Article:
Everyone is worried about the man in the house.
His ex-wife, his mother, his father, his neighbors, the psychiatrists he has seen and no longer sees, they are all concerned because he has been alone in the house in suburban Maryland for two years.
No one knows what he is doing. No one knows what he is thinking, what he is eating or how he is surviving. In two years, since his frightened wife took their three young boys and left him there alone, he has not spoken to anyone for more than a few minutes. He has not let anyone beyond the front door, which he has fortified with a new lock, a piece of plastic bolted over the window, and a piece of plywood bolted below that, all of which he has painted a bright shade of yellow. He keeps the living room curtains shut.
The man in the house, a 42-year-old who once earned six figures working on Capitol Hill and was a devoted husband and father, tells his family that he is not sick, even though a psychological evaluation found he had “a schizoaffective disorder, depressive type with persecutory delusions.”
As far as they know, he has stopped taking the psychiatric medication prescribed after he told police that God was speaking through his 3-year-old son. He has quit his job and stopped paying bills. His family doesn’t know what to do.
His mother leaves bags of groceries on the porch. His ex-wife sends text messages, and his responses are increasingly worrying, such as when he refers to his sons as his “suns.” His father is always leaving a version of the same phone message — “Hey, this is dad. Let me know if you want to come out and talk. We love you. We care about you.” — which his son never answers.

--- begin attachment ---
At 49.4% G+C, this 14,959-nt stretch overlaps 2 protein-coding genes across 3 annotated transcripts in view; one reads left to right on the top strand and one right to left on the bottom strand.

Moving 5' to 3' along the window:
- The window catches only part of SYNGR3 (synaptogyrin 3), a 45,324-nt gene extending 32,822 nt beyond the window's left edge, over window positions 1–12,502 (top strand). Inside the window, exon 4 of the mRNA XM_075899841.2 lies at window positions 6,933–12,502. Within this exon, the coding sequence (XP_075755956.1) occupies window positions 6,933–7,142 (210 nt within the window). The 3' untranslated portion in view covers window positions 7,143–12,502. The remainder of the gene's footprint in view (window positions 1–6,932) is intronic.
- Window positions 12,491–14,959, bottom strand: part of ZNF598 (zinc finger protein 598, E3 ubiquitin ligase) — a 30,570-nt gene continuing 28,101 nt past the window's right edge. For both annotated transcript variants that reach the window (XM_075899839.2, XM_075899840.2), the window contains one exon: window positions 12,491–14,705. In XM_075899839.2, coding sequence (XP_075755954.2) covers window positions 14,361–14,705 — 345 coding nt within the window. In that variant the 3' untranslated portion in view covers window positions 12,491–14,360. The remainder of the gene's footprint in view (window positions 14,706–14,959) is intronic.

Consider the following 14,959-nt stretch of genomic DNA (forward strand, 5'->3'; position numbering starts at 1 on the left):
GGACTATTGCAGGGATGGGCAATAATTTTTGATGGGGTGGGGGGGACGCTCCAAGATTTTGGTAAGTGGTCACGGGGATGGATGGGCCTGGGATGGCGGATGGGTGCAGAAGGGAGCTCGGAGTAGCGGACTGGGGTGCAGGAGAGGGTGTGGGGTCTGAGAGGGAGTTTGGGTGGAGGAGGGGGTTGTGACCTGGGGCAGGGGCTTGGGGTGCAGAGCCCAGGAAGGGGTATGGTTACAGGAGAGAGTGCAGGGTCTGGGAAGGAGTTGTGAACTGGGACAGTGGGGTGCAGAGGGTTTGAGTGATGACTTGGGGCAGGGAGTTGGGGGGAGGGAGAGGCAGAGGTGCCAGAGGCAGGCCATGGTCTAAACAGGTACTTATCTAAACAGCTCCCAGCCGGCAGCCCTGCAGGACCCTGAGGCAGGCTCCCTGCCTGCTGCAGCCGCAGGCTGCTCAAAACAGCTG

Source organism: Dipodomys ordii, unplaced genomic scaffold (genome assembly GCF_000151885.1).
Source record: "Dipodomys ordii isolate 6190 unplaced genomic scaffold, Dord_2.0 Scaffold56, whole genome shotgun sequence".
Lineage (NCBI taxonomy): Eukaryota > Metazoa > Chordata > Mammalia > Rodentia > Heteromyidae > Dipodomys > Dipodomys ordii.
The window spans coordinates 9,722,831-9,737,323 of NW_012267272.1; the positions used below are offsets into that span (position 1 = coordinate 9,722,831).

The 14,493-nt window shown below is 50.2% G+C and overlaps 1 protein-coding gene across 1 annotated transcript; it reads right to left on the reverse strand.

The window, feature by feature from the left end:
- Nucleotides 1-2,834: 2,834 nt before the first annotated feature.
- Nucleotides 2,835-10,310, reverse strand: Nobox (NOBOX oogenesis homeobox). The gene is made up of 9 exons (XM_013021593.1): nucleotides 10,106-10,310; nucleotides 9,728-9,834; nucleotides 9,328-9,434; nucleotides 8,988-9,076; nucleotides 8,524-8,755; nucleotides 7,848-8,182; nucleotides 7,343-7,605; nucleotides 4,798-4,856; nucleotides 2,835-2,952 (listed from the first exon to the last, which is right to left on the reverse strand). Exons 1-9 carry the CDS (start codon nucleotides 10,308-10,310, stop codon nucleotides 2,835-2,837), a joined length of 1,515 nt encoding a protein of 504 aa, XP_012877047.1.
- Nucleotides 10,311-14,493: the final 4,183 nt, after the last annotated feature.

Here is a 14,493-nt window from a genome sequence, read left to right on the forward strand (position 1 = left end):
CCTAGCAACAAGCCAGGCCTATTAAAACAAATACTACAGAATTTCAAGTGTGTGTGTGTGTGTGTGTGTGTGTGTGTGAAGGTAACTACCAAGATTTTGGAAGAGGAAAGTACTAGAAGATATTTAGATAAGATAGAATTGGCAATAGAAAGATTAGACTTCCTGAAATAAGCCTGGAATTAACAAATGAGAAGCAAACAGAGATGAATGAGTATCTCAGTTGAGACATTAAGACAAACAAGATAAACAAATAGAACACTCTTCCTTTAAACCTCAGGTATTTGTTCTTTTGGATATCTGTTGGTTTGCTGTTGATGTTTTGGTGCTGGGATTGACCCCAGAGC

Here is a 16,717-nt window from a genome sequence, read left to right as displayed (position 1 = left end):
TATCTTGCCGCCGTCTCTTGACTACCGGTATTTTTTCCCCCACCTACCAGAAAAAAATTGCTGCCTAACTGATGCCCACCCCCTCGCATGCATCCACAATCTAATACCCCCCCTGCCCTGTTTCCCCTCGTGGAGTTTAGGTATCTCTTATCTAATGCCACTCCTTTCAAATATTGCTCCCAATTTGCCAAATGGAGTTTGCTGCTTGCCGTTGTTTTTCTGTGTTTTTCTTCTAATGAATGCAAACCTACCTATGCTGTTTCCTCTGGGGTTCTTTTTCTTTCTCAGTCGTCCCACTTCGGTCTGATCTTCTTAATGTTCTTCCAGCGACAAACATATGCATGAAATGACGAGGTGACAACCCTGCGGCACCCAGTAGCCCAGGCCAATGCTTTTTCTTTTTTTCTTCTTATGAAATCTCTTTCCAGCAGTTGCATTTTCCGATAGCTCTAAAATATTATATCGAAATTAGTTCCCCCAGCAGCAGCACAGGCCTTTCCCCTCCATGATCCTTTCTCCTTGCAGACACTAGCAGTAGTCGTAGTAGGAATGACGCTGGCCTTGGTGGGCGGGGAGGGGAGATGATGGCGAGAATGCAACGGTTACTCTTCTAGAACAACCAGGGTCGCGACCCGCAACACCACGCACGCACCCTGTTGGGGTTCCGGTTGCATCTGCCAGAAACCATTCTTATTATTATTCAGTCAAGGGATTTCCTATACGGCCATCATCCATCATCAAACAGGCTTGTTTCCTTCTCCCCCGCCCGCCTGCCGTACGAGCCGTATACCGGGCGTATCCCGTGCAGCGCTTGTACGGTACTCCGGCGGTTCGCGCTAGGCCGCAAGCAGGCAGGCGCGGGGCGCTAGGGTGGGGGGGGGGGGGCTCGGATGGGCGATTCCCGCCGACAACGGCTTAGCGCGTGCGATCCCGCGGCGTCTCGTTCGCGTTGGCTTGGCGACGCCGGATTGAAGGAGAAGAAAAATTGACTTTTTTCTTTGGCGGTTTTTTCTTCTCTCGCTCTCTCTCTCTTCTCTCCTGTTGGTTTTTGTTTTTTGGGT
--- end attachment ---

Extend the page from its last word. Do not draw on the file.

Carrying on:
Once, the man’s family might have handled the situation by having him involuntarily committed to a psychiatric institution. For decades, it was a routine and simple procedure: If a doctor agreed that the patient had a mental illness, he could be institutionalized even against his will.
The problem was that it was a process with few safeguards, and during much of the 20th century, all kinds of people who didn’t belong — from free-thinking women to gay people, minorities and rebellious children — wound up locked in hospitals where abuse was common and conditions were often bleak.
So the system changed, with one catalyst being a 1975 Supreme Court ruling that effectively restricted involuntary commitment to instances when a person becomes a “danger to self or others,” a phrase that now appears in one form or another in state laws across the country.
But 40 years after that standard was established, some people are asking whether society’s concern for the constitutional rights of people with mental illness has led to their abandonment. At a moment when about one-quarter of the homeless population suffers from severe mental illness, when the number of mentally ill prison inmates is higher than ever and when mass shootings are often followed by stories that the shooter had heard voices, the people asking questions include the family of the man in the house. Their concern is growing every day.
Because he does not think he is sick, voluntary treatment is not an option.
Unless he threatens to harm himself or someone else, or is so sick he cannot keep himself alive, he cannot be deemed dangerous, particularly in Maryland, where commitment laws are among the most stringent in the nation.
And although there are days when he wears bright yellow from head to toe, or all white including sandals he sprayed with white paint, he appears well-groomed and healthy, so he is unlikely to meet even the most lenient legal definition of dangerous.
On day 730 of being alone in the house, he still tends his lawn. The few times he has opened the bright yellow door to get groceries or money from his worried mother, what she could see of the living room appeared clean, if bare — the family photos removed from the walls.